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By Michael G. Wilson, Robert Brand and Colleen Goko
Moody’s kept the nation’s foreign- and local-currency readings at Baa3, one step above speculative grade. South Africa is already rated junk by S&P Global Ratings and Fitch Ratings, both of which shifted to non-investment grade in 2017.
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If Moody’s does cut, South Africa will be excluded for the FTSE World Government Bond Index. That would trigger outflows of as much as $15bn from the rand-bond market, according to Bank of New York Mellon, at a time when the nation needs portfolio investment to finance its current-account deficit, one of the largest among major emerging markets.
A downgrade would also raise borrowing costs and make it tougher for the government to balance the budget.
Bank of America expects a downgrade after a budget statement in February, though it says outflows from funds tracking the WGBI may total just $1.5bn.
South Africa’s Finance Minister Tito Mboweni responded to the Moody’s announcement by saying the country needed tough reforms to fix its financial problems and debt-laden state companies such as Eskom.
“It is now or never,” said Mboweni. “Government, labor, business and civil society, we need each other more than ever before.”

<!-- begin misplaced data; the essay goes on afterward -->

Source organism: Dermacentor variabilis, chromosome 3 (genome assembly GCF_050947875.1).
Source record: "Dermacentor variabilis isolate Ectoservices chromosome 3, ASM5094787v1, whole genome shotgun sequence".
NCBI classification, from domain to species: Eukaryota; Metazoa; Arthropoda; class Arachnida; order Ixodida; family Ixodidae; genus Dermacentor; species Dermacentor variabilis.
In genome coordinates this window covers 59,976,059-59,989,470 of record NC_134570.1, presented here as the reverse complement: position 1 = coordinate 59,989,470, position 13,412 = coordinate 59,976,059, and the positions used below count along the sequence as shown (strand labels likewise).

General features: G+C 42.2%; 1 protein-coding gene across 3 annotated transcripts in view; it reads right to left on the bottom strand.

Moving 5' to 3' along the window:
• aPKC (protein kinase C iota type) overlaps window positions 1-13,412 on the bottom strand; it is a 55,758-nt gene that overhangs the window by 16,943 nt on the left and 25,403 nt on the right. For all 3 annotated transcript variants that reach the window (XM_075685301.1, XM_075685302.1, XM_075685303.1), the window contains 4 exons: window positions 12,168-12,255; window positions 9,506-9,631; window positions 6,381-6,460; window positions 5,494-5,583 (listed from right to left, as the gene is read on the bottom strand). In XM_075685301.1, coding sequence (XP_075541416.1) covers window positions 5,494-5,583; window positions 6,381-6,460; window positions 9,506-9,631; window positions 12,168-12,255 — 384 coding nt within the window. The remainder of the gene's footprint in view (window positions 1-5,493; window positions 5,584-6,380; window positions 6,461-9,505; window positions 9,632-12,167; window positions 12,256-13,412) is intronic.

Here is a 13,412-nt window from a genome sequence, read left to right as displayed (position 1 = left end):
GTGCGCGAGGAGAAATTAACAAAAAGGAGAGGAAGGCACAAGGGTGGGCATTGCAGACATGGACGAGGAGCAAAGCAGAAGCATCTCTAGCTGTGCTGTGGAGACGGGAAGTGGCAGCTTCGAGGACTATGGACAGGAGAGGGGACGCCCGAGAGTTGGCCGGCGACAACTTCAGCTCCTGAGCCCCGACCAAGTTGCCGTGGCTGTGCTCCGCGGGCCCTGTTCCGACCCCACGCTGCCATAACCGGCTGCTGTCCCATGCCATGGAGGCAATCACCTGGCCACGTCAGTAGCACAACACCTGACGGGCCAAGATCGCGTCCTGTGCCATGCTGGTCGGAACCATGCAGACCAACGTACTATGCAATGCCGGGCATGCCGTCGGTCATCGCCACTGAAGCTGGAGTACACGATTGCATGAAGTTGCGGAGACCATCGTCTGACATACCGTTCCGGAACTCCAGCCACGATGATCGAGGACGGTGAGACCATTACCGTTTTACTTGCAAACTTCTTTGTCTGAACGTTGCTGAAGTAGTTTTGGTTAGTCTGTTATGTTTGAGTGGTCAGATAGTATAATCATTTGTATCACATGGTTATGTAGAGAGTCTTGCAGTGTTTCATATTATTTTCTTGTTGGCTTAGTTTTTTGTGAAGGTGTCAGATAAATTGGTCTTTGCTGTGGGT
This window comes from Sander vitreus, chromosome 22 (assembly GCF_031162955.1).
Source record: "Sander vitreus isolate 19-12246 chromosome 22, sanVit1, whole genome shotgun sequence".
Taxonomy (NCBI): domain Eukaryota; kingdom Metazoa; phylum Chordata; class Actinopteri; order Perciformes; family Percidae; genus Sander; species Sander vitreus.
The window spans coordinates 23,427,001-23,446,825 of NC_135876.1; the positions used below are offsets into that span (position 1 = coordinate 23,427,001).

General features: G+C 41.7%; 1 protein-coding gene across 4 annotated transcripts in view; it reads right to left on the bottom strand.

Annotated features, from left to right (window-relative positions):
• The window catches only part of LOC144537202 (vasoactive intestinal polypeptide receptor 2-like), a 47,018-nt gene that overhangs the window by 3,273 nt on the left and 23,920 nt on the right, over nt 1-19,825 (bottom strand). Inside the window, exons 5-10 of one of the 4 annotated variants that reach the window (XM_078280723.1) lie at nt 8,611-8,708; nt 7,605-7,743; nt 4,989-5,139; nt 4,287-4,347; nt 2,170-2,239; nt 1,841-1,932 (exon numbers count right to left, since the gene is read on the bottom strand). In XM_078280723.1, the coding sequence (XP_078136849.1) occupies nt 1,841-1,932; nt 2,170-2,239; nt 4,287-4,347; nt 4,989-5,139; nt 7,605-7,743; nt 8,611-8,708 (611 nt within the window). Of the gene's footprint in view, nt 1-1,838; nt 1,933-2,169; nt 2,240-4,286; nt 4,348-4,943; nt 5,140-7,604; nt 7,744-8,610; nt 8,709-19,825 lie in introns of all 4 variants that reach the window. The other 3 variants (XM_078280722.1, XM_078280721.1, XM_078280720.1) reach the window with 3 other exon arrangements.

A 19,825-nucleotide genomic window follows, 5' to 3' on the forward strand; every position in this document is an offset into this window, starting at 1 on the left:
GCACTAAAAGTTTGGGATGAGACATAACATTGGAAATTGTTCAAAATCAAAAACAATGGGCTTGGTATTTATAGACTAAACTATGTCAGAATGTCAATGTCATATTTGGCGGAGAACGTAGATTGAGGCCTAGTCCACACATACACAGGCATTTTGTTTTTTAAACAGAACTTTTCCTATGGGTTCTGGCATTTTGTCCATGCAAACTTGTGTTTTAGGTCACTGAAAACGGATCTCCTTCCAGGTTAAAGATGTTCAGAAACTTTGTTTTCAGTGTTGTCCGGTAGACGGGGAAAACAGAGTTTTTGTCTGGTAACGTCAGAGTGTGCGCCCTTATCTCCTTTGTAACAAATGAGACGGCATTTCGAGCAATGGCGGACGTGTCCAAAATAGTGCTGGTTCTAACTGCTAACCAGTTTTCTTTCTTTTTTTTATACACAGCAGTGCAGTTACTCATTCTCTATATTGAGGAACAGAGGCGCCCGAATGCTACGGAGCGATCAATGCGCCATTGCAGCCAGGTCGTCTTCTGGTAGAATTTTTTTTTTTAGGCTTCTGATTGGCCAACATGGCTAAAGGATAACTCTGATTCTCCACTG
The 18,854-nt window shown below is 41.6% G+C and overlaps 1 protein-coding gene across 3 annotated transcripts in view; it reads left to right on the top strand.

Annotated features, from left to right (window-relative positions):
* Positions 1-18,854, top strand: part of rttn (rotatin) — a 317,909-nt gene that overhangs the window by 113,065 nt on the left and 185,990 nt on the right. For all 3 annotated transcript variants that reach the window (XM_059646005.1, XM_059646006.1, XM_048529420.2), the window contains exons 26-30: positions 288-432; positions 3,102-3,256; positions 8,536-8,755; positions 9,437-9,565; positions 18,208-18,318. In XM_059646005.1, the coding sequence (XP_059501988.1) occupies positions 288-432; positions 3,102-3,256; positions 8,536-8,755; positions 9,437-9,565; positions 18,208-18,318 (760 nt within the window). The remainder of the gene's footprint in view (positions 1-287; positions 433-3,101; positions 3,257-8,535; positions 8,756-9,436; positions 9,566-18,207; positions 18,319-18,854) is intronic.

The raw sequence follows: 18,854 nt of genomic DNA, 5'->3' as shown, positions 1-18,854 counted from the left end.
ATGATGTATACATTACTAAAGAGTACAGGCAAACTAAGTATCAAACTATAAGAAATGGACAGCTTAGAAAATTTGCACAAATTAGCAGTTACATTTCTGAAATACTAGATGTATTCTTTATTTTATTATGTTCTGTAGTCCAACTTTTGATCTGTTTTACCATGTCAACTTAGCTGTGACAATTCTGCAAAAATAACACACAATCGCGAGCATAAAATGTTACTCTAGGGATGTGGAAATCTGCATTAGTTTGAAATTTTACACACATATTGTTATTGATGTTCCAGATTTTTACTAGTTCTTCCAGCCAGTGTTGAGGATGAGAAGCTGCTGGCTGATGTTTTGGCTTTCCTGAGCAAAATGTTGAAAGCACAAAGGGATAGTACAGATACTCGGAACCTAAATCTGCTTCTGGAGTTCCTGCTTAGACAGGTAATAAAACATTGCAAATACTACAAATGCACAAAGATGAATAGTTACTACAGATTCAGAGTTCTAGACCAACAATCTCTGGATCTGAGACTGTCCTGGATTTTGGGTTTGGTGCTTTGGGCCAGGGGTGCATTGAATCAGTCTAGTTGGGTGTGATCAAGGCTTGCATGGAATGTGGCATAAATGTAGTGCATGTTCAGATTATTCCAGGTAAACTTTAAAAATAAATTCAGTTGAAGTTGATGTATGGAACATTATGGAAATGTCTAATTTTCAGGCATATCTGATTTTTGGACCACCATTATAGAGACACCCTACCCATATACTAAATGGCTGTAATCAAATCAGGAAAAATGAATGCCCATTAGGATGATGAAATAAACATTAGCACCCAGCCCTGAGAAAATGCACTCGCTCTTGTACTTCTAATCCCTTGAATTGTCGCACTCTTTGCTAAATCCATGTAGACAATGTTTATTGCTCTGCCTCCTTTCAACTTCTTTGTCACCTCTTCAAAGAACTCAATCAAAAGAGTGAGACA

The country is spending R138bn ($9.2bn) to bail out Eskom, the power utility that is saddled with R450bn of debt. Regular blackouts caused economic output to contract the most in a decade in the first quarter and prompted the Treasury to slash its growth forecast for this year to 0.5%.
“South Africa has been a car crash in slow motion,” Cristian Maggio, London-based head of emerging-market strategy at TD Securities, said ahead of the market open. “We’re still at a point where that car has not hit that wall, but you can definitely see that’s where they’re going.”
Still, Moody’s decision to change South Africa’s outlook but not its rating was what most participants in a Bloomberg survey expected.
Against a global backdrop of negative yields, South Africa’s local-currency bonds “stand out for the still-elevated real rates being offered,” said Phoenix Kalen, an analyst at SocGen in London. “Over a short-time horizon, investors may be tempted into holding South African assets for the carry.”
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